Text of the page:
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  • Writer's pictureAmii Barnard-Bahn

🔑 Unlocking the Mystery of Perceptions: Why Changing Others' Views Is a Challenge

Hi friends!

Have you ever found yourself on a journey of self-improvement, diligently working to change certain behaviors, only to discover that the people around you seem stuck in their perceptions of who you used to be? It's a common challenge, and one that can be frustrating. Today, let's delve into the intriguing world of perception, understanding why it's often difficult for others to see the incredible changes you're making in your behavior, and explore strategies to bridge this gap.

The Power of Perceptions

Perceptions are like mental snapshots people carry with them, capturing their understanding of who you are based on past experiences, interactions, and even rumors. These perceptions, once established, can be remarkably resistant to change, even when you're consciously putting in the effort to grow and evolve.

Imagine you've been known for a specific trait or behavior in the past, and suddenly, you're making significant strides to transform it. You're doing a fantastic job changing, but those around you might still associate you with your previous self, even if that's no longer accurate. This incongruity between your evolving actions and their established perceptions creates a cognitive dissonance that can be hard for them to reconcile.

The Comfort of Consistency

Human beings have an innate desire for consistency and predictability. It provides a sense of stability and reduces cognitive effort. When someone has known you a certain way for a while, changing their perception of you requires them to adjust their mental framework, disrupting the comfortable consistency they've grown accustomed to.

This challenge isn't a reflection of their lack of support for your growth; rather, it's a testament to the strength of human cognitive habits. People need to rely on mental shortcuts, and when those shortcuts have been reinforcing a particular view of you, altering that view can feel like a heavy cognitive lift.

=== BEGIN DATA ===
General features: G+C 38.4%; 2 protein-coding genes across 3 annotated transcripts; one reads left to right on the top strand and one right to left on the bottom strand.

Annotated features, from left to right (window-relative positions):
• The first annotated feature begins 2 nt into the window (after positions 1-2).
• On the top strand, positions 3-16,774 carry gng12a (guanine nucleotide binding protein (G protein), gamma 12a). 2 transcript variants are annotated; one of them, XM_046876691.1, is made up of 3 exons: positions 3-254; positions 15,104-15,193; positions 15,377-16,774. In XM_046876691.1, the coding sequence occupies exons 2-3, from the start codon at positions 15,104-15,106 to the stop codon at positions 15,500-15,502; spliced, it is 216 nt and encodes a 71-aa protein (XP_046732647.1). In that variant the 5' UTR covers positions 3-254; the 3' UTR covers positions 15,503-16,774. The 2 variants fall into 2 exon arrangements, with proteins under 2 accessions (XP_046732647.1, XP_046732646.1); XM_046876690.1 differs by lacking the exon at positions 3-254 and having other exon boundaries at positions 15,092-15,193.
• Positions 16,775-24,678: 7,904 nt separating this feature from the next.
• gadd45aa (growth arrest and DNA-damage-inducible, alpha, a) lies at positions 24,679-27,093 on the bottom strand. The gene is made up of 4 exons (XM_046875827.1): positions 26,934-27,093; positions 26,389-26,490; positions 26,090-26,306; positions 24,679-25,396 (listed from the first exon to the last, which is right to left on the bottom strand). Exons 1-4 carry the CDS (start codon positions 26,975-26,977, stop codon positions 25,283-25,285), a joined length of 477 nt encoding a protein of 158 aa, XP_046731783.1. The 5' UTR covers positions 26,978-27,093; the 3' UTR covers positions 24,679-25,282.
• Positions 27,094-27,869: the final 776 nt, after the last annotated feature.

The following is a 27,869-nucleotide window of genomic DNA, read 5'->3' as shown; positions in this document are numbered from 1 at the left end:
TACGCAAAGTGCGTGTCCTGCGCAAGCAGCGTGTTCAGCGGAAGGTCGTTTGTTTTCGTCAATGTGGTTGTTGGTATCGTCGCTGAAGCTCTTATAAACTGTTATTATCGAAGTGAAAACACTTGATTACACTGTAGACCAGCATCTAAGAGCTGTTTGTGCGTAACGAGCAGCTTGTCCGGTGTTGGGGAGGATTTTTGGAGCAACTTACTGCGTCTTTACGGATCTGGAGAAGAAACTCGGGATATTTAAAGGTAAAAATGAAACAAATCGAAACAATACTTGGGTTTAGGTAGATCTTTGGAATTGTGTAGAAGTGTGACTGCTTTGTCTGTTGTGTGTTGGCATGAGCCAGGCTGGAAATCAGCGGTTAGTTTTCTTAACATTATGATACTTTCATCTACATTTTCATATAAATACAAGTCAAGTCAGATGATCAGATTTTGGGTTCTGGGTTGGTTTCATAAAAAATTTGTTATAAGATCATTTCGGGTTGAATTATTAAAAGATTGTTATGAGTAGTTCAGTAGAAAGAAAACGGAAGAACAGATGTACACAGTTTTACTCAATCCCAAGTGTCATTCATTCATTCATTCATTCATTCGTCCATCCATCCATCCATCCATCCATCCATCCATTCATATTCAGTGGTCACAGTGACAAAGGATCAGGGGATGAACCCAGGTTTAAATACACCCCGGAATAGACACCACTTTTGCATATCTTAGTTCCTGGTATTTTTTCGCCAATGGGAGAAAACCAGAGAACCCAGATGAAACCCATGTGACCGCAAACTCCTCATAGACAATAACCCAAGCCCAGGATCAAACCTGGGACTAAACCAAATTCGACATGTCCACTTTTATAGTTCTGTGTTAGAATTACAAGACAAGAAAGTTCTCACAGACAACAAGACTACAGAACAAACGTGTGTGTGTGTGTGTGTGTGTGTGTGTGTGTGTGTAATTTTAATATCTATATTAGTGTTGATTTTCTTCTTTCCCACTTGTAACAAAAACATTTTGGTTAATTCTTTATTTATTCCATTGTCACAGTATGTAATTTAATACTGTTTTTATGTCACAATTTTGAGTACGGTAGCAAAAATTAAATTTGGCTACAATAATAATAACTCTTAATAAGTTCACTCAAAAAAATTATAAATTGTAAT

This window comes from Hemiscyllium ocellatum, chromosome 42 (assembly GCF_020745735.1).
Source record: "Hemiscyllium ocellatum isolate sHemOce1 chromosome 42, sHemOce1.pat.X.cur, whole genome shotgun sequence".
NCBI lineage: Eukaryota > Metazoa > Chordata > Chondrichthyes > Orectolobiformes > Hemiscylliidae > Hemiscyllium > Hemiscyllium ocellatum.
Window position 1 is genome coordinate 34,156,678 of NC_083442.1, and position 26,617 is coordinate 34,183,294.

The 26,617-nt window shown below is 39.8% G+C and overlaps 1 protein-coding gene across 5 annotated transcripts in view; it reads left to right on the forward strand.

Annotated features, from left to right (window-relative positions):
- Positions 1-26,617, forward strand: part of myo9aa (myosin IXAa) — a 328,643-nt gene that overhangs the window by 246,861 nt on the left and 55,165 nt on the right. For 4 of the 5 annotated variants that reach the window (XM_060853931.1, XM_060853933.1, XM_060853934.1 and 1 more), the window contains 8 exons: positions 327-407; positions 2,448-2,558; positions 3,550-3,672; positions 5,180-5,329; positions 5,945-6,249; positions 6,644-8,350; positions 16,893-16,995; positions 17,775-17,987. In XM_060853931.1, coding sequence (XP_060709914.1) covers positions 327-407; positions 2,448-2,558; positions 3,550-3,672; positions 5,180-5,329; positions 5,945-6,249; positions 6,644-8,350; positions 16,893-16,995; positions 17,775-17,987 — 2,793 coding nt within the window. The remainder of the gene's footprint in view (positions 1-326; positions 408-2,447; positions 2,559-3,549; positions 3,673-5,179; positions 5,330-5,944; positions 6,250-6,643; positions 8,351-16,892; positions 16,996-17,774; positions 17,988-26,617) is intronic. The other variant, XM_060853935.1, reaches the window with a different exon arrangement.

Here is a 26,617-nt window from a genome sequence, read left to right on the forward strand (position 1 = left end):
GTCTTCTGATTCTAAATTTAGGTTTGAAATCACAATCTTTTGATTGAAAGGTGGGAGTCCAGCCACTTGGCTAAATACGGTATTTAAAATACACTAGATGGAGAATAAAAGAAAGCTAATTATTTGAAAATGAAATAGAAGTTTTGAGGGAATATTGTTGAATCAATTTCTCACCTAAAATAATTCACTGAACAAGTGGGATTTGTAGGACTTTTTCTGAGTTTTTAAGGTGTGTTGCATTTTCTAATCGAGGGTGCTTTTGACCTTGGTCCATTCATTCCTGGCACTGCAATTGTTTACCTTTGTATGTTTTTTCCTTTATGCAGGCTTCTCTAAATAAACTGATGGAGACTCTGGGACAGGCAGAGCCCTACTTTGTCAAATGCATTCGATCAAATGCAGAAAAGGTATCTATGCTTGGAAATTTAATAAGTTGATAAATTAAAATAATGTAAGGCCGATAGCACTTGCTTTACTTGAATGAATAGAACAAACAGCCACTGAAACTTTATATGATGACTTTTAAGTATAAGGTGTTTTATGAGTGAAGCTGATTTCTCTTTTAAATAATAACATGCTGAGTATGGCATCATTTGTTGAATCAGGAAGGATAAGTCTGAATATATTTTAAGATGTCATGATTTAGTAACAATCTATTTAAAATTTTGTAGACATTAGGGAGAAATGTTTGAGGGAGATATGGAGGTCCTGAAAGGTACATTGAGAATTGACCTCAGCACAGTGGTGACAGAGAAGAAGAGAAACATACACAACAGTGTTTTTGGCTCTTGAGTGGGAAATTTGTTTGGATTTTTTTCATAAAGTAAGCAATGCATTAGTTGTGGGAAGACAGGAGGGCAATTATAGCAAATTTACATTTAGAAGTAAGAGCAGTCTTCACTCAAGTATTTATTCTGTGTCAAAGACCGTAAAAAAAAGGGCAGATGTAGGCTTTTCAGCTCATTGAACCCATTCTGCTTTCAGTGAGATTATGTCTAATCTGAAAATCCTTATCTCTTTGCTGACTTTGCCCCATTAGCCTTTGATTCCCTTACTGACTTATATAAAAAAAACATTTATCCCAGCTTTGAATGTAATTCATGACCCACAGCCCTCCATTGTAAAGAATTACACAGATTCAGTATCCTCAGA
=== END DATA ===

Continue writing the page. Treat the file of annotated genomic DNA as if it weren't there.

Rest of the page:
Confirmation Bias and Change

Confirmation bias, the tendency to interpret new information in a way that confirms one's preexisting beliefs, further complicates the situation. If others believe you possess a certain trait, they may unknowingly filter incoming information to reinforce that belief. Your consistent efforts to change your behavior might be overshadowed by instances that align with their established perception, reinforcing their view of you.

Additionally, your changes may not be immediately noticeable. Although it may be your top priority and focus, personal growth often occurs incrementally. The shifts you're making might not create a dramatic contrast in the eyes of others, especially if they're not paying close attention.

This is why in my coaching methodology, my clients regularly share their goals and request periodic feedback from stakeholders. This process requires the people around them to take the time to focus on my client’s behavior, to actively notice, support, and participate in their effort to change. This accelerates the alteration of long-held perceptions, which is a gradual process. Patience and persistence are key.

Bridging the Perception Gap

So, how can you navigate this tangled terrain of perceptions, ensuring that your efforts to change are recognized and acknowledged?

1. Consistency and Patience: Stay consistent in your changed behavior and be patient. Perceptions won't change overnight. Your persistent commitment to growth will eventually create a new narrative.

2. Open Communication: Talk to those whose perceptions you're seeking to shift. Share your journey, your aspirations, and your determination to evolve. Authentic communication can bridge the understanding gap.

3. Seek Feedback: Request constructive feedback from those whose opinions matter to you. This not only shows your commitment to growth but also allows them to actively participate in your transformation.

4. Lead by Example: Demonstrate your growth through actions rather than words alone. Over time, your consistent behavior will be undeniable proof of your commitment to change.

5. Be Mindful of Context: Remember that people's perceptions are often influenced by context. The more they witness your new behavior in various situations, the more likely it is that their perceptions will adapt.

In the end, remember that change, while challenging, is a journey of growth and self-discovery. As you strive to be the best version of yourself, be patient with those who might need time to catch up with your progress. Stay resilient, stay authentic, and keep making those positive strides forward.

Business stuff

I was recently interviewed on two podcasts you may find helpful:

SCCE: How to Get Paid What You're Worth (valuable negotiating tips for any role)

To your success,


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